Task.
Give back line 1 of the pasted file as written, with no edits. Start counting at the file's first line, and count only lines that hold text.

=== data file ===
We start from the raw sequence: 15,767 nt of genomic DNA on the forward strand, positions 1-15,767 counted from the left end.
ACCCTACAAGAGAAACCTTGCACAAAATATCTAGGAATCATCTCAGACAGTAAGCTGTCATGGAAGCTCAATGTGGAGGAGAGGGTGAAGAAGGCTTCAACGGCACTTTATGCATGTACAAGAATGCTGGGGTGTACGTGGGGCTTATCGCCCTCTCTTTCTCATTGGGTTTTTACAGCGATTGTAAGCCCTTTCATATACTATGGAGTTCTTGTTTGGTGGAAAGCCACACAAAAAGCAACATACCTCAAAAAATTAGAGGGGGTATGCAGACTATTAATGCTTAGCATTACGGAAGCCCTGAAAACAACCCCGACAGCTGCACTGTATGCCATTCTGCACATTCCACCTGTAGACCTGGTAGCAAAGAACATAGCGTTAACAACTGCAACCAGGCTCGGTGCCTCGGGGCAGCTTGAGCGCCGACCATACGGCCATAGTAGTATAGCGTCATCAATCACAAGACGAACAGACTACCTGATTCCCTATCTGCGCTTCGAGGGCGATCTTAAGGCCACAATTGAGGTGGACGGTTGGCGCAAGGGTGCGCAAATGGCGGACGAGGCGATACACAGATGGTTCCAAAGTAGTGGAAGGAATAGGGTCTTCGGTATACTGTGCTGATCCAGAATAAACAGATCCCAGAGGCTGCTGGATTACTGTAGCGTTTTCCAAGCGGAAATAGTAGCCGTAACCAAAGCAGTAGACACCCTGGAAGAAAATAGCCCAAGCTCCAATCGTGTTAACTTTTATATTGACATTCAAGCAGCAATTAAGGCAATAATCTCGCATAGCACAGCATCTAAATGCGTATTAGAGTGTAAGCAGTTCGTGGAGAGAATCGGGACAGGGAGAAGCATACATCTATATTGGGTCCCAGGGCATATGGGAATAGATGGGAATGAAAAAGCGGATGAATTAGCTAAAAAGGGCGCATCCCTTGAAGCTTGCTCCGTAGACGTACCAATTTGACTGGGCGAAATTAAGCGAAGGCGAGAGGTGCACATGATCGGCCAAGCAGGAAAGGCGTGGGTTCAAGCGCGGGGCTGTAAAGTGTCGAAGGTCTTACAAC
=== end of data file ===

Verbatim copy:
We start from the raw sequence: 15,767 nt of genomic DNA on the forward strand, positions 1-15,767 counted from the left end.